Written by Ming-sho Ho. Sitting right at the fracture zone between Eurasian Plate and Philippine Sea Plate, Taiwan is an outgrowth of their incessant continental collision, thus making this island mountainous and ecologically rich. The Japanese archipelago shares a similar geological location. Still, Taiwan has ten times more peaks over 3,000 meters above sea level (268) than Japan, although the land size is only the latter’s one-tenth. From the tropical fluvial plain, one can drive through the temperate-zone mountain and reach the highest point of Taiwan’s highway (3,275 meters) in few hours, where flora and fauna are analogous to that in the frigid zone. Yet, until recently, most of the island residents did not have the opportunity to enjoy this natural heritage.

Do Young People Actually Matter in Taiwanese Politics?

Written by Brian Hioe. It is not out of the question that such young people will eventually take the reins of power. Indeed, they will once older politicians depart the political scene. But all appearances to the contrary, this may be a premature assessment. It may not be, in fact, that young people have come of age in Taiwanese politics, and instead of that, they remain subject to the larger established forces that have remained dominant for decades in politics. Whether this changes is to be seen.

Landlords, Subsidies, and Policy Failures: Renting in Taipei and New Taipei City

Written by Natalie Dai(戴淨妍), Jessica Hsu(徐卉馨), Sophia Lee(李昕儒), Dennis He(何正生); Translated by Sam Robbins. In August 2020, Lin Nuo-ning signed a half-year contract with her landlord and planned to stay in this apartment during her career move. However, when Nuo-ning applied for the subsidy for a second time, she received a call from her landlord whilst at work, criticising her for applying for the subsidy without telling her landlord first. As a result, her landlord asked her to move immediately. In applying for the subsidy, Nuo-ning had unintentionally caused the national tax bureau to contact her landlord to expect her tax records.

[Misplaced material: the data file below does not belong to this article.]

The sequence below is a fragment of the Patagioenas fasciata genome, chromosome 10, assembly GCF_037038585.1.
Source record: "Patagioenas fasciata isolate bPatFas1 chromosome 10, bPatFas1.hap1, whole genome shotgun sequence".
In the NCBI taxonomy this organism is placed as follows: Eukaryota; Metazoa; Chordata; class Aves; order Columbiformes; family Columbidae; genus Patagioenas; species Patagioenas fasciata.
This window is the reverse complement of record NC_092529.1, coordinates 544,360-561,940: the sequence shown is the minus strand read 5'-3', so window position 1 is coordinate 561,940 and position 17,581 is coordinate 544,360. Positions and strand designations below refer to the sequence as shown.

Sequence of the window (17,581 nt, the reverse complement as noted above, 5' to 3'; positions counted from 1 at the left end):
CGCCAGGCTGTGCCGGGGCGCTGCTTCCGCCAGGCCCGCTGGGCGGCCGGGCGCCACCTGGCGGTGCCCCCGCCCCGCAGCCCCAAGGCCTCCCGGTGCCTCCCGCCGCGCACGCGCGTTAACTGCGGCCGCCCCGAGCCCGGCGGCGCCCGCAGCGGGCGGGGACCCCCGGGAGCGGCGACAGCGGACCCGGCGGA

Is Taiwanese society ready to face a belligerent China?

Written by Gunter Schubert. Over the last decade, the world has seen a geopolitical shift whereby China has gained power and influence in the international arena, showing an increasing willingness to safeguard “national interests” and fulfil the “historic mission of rejuvenating the Great Chinese Nation”. Within this, unification with Taiwan has long been defined as a major objective, the pursuit of which has become increasingly urgent.

The Public Nature of Civil Disobedience: Lessons from the Sunflower and Umbrella Movement

Written by Leon N. Kunz. In March 2014, participants in the Sunflower Movement peacefully occupied the main chamber of Taiwan’s parliament to block the ratification of a controversial trade agreement with the PRC that they viewed as a threat to Taiwanese democracy. In September of the same year, protesters involved in Hong Kong’s Umbrella Movement created street occupations to push for genuine democratic reform. In both cases, participants not merely occupied public space but claimed to engage in civil disobedience. According to the often-cited definition by liberal theorist John Rawls, civil disobedience is “a public, nonviolent, conscientious yet political act contrary to law usually done to bring about a change in the law or policies of the government.” To what extent did the occupations in Taiwan and Hong Kong conform to the dominant liberal civil disobedience script?